PENNSYLVANIA (WHTM) — Fireflies are a beloved sign of summer and Pennsylvania’s state insect, but along with other insects around the globe, experts worry that their populations are declining due to factors like habitat loss and light pollution.
Although there are still fairly few long-term monitoring studies of fireflies, anecdotal and observational reports have been drawing attention to their decline, and the research that does exist seems to support this concern.
Hoping to expand the body of research surrounding fireflies, the Xerces Society for Invertebrate Conservation, along with two other organizations, published a study in March 2021 that investigated the extinction risk of 128 species of North American fireflies.
The study found that 11% of assessed species are threatened with extinction, while over half of the assessed species are “Data Deficient,” meaning that there is not enough information known about them to determine whether they are at risk or not.
While monitoring studies of fireflies may still be in short supply, experts agree that insect populations are declining globally, and fireflies are likely among those insects with diminishing numbers.
“We’re losing a lot of the insects that not only are an integral part of our natural world, but also are important for things like pollinating our food,” Stephanie Wein, clean water and conservation advocate at PennEnvironment, said, “and one of those types of insects that we’re seeing losses [in] are our fireflies, and that loss is happening across the country and in Pennsylvania.”
Why fireflies are declining
Several factors contribute to the decline of fireflies and other insects, including habitat loss, light pollution, and pesticide use.
Habitat loss can be the result of clear-cutting forests or constructing neighborhood developments that split up firefly habitats, explains Kim Schubert, environmental education specialist at Kings Gap Environmental Education Center.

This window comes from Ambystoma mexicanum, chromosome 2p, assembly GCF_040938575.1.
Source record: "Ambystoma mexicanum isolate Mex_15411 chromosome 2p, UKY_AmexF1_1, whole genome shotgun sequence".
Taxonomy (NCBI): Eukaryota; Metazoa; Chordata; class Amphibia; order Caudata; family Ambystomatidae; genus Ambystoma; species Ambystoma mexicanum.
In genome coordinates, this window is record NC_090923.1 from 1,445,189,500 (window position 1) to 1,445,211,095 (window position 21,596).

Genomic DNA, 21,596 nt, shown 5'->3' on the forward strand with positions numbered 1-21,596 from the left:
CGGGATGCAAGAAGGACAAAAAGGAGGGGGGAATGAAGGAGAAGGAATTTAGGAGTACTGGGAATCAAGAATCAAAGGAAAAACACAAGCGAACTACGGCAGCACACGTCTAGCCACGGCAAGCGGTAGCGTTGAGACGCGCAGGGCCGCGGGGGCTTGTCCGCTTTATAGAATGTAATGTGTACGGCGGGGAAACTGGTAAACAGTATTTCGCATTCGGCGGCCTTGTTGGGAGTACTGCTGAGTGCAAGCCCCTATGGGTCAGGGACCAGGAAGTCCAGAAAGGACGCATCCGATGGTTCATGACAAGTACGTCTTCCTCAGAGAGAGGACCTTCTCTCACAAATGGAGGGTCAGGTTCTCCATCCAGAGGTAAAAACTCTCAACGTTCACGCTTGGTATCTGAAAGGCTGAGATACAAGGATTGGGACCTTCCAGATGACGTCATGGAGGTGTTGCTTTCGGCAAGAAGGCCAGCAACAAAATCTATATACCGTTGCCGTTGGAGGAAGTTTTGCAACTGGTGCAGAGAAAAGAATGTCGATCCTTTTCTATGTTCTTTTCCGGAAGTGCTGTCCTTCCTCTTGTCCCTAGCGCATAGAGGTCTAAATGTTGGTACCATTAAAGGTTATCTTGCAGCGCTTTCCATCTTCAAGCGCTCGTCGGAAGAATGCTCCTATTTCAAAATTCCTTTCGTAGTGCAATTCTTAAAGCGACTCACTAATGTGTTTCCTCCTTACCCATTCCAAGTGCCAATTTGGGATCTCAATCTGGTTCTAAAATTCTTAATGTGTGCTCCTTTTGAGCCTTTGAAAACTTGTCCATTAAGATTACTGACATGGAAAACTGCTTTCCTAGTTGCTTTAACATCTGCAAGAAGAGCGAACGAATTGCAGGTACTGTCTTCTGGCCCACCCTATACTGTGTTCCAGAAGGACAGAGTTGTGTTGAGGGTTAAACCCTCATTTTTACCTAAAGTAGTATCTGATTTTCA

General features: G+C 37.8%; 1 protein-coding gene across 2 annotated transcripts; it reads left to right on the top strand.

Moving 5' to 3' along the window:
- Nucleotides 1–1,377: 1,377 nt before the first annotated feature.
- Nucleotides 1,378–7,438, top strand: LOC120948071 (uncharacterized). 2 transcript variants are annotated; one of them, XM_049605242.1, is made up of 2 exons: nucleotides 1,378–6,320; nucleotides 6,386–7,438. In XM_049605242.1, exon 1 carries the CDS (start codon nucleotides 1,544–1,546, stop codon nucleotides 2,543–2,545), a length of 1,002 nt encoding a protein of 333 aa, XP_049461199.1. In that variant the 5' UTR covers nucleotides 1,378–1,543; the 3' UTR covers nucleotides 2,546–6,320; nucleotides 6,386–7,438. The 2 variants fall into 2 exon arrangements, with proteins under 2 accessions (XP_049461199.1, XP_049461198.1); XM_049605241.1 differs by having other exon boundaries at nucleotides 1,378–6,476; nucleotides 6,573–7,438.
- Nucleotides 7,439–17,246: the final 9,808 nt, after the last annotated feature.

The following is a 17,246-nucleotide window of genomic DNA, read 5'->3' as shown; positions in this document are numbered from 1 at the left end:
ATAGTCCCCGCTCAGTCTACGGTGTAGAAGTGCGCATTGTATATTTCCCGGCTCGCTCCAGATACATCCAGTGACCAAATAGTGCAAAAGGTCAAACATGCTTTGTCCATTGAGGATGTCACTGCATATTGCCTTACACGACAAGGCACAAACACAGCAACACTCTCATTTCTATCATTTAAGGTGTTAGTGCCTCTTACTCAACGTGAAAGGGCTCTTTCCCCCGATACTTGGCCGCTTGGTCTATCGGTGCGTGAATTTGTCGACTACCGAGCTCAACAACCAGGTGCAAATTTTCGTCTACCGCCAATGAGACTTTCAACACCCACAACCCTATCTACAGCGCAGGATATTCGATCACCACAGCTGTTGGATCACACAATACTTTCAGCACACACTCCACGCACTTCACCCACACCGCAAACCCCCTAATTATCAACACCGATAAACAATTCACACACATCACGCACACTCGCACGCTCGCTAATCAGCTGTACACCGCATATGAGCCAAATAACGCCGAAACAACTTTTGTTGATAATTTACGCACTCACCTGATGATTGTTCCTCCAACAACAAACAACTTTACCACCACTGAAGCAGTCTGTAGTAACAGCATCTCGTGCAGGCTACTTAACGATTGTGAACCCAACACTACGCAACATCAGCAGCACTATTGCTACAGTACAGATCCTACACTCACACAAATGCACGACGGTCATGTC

Habitat loss can even be related to maintaining a well-mowed lawn with short grass, minimal plant debris, and minimal foliage because fireflies like tall grass and their larva like to live in leaf litter, Schubert explains.
Light pollution also impacts fireflies’ numbers. Lightning bugs use their bioluminescence to communicate, attract mates, and defend their territory, says Schubert. When humans brighten the night with their artificial lights, fireflies have trouble seeing one another.
For the insects, “[It’s] like shining a flashlight during the day,” Schubert says.
Pesticides, especially neonicotinoid insecticides, can also harm fireflies and other native insects, says Wein. The Xerces Society explains that neonicotinoids were originally thought to be less harmful pesticides, but research has since shown that they negatively affect beneficial insects and pollinators.
While it brings people together to appreciate nature, firefly tourism can negatively impact fireflies, as well. Large numbers of people gathering in one place can lead to habitat damage, Schubert says. It can be too much love for the lightning bugs.
What can be done to stop firefly decline